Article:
- Sensors are importants as they show what’s going on in the building. “With the sensors and with the data we can analyse and start optimising energy consumption. We can use the data to optimise the occupancy of the building.” explained Ubels.
- “We do not just buy technology from the big vendors because we do not like what’s in their catalogue” said Ubels. It’s not about EDGE making the technology themselves, instead they want to drive those in the industry to do so.
- In EDGE buildings they have one cloud system. It’s important as they then don’t have to worry if one of the partners is going to move along. For example, if Microsoft say they’re going to the next version, then by default that’s true for the rest of the technologies in the building.
After Ubel’s presentation he was then joined back on stage by Linda Chandler, of LIQUID REI, and Roger Tan from UNSense with Unger chairing.
Linda, in terms of valuing data and the idea of the city is the office, is there a role for authorities and regulators to step in and shape those valuations or is it more private sector play?
- Chandler explained that cities are very difficult to deal with and asked the question of how do you sell to a city which is made up of a number of functions. Materially, in the property industry, Chandler believes that we can make more of a difference when cities are struggling from falling budgets.
Roger, are there some cities that are getting this right, in terms of innovation?
- Tan pointed out UNSense are working with a couple of cities in the Netherlands right now, including Amsterdam that are driving innovation forward. However, he sees that many cities are struggling with seeing and concretising the added value of technology.
Erik, interesting around ideas of standardisation, can you share any of the lessons learnt about how easy that’s been?
- Erik explained: “When worked with Philips on the lights, even with large companies they still need to understand that you can’t do it all by yourselves. We separate the sensors from the light infrastructure now because we can then change and update it. A lesson learnt is that if the big ones don’t listen to you, which usually happens, we need to push them to start moving to forward thinking. Then you go out and find a small company that wants to build a sensor for you, that wakes up the big companies. There’s always somebody who will build it when no one else will.”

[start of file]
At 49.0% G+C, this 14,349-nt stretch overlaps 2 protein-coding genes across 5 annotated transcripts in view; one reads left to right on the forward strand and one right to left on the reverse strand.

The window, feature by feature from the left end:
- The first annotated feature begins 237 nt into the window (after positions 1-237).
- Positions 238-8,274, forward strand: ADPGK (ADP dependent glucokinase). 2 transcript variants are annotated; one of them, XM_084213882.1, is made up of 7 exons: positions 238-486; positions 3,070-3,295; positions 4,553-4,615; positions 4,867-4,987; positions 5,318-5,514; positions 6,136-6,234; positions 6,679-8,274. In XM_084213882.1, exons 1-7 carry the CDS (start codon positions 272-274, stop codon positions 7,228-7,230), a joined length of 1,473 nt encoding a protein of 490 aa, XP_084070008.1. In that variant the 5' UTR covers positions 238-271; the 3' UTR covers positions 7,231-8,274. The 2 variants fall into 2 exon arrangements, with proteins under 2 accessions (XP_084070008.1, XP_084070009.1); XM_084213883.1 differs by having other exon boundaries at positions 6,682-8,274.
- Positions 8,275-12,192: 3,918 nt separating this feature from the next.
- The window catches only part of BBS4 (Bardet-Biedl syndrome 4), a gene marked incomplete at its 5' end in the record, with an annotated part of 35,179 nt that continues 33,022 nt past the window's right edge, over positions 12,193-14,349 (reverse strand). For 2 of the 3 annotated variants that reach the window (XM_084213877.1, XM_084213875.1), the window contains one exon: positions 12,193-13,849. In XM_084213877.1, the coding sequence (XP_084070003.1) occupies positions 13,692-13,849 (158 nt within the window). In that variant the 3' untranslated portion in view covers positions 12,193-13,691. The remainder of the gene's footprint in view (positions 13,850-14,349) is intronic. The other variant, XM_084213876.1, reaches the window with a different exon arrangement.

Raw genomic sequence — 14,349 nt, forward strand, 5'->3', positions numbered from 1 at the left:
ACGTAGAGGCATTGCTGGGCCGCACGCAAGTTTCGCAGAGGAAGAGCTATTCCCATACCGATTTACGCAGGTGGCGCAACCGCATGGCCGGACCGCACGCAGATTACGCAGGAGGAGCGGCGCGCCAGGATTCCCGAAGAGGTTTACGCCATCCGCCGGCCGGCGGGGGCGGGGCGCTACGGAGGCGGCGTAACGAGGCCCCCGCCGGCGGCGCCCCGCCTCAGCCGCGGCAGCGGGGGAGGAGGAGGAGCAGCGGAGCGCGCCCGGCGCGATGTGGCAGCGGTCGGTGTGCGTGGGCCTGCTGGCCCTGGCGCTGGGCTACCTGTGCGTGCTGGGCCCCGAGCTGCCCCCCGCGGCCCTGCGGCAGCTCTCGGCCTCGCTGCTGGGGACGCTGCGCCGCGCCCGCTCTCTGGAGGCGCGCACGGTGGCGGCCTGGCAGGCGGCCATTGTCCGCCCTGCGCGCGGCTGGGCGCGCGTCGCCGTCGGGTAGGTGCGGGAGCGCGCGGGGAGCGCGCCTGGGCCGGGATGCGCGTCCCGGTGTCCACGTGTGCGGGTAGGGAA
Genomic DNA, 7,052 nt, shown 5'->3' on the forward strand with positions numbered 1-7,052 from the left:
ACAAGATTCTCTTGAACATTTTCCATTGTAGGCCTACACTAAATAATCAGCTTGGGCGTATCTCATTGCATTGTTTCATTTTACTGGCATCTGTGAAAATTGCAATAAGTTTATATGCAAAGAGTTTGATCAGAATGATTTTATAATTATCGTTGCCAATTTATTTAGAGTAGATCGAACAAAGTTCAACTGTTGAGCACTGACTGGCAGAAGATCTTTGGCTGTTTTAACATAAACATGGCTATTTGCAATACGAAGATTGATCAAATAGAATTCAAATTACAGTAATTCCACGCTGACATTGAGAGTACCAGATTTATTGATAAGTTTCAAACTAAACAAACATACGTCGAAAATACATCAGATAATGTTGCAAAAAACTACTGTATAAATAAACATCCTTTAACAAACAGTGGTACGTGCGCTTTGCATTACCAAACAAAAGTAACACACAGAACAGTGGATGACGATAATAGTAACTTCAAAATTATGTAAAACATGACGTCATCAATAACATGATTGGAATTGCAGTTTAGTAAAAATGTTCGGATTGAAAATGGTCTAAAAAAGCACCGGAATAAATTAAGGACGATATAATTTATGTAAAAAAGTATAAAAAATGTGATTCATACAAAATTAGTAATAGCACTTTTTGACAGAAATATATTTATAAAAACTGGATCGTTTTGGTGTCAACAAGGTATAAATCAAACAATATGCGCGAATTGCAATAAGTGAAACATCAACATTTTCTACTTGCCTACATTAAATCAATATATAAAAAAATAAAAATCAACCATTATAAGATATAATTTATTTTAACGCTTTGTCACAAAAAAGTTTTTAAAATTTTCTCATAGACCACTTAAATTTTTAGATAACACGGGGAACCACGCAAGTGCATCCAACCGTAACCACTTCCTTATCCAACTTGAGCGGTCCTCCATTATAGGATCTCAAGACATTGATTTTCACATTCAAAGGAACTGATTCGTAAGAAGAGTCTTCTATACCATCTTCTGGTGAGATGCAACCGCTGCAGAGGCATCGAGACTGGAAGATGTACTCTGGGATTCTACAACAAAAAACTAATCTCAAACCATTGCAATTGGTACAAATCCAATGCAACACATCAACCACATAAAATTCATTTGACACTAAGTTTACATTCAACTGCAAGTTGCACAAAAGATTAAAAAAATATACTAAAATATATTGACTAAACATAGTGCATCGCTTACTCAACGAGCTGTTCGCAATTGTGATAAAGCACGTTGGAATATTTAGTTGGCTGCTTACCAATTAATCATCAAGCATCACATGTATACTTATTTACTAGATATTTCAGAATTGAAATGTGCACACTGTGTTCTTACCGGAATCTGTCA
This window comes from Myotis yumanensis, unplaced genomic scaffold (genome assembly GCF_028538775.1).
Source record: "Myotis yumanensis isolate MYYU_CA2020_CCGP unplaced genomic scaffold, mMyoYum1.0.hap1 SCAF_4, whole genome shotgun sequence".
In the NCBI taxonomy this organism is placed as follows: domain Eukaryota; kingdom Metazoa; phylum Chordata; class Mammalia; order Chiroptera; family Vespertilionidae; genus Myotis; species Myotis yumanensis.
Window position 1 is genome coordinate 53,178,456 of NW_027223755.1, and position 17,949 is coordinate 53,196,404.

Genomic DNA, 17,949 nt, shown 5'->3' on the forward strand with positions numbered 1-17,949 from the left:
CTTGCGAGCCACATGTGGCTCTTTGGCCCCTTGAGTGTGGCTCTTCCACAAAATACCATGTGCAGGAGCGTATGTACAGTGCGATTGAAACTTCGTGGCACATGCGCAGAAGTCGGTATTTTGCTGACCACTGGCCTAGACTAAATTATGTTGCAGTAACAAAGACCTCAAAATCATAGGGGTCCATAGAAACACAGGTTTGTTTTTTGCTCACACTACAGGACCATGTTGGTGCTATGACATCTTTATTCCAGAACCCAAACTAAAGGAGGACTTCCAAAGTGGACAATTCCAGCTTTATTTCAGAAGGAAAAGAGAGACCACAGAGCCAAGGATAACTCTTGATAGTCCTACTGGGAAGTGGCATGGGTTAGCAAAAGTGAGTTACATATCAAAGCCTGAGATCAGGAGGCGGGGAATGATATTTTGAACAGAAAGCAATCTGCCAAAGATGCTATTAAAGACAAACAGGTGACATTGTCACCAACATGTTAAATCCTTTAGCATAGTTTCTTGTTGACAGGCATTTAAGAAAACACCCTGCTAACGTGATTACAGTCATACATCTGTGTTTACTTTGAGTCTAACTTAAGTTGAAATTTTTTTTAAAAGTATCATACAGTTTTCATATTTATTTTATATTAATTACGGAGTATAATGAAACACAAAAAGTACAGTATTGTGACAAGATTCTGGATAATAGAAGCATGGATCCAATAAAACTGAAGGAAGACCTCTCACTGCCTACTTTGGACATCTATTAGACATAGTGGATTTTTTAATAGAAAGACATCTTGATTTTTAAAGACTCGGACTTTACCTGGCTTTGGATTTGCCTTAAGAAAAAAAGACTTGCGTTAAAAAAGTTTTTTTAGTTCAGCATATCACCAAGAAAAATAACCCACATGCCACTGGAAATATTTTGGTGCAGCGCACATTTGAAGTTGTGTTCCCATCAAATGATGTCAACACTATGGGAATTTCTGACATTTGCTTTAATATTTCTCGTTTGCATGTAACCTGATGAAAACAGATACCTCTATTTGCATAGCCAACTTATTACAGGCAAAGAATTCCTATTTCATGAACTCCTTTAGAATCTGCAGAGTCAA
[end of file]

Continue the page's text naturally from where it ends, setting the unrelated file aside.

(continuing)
Looking at the international strategies of your organisations, how are you going about doing that? How do different countries compare and what would your advice be for those looking to expand?
- Chandler explained: “At LIQUID Real Estate we’re quite new, we’re focusing on the UK. Having had experience working in Asia and Europe it’s really about understanding how the city functions.”
- UNSense’s strategy is to follow UNStudio, which has clients all over the world at top tier. Many of these are open to innovation therefore the plan is to export ideas by following the footprint of UNStudio.
- EDGE Technologies started in the Netherlands, and has since moved to the US three years ago and is now going into France and the UK. EDGE want to be global but they’re going to focus more on a North American/European approach initially. Ubels explained: “The question going in is always ‘Is this tech globally applicable?’ Yes or no? If it’s not we don’t use it.”
View the slides from the presentations on our SlideShare page, using the below links:
Videos of all the presentations and discussions can be viewed on our YouTube channel
The next Trend Talk is due to take place on 31 October 2018 in London – click here for more information and to book.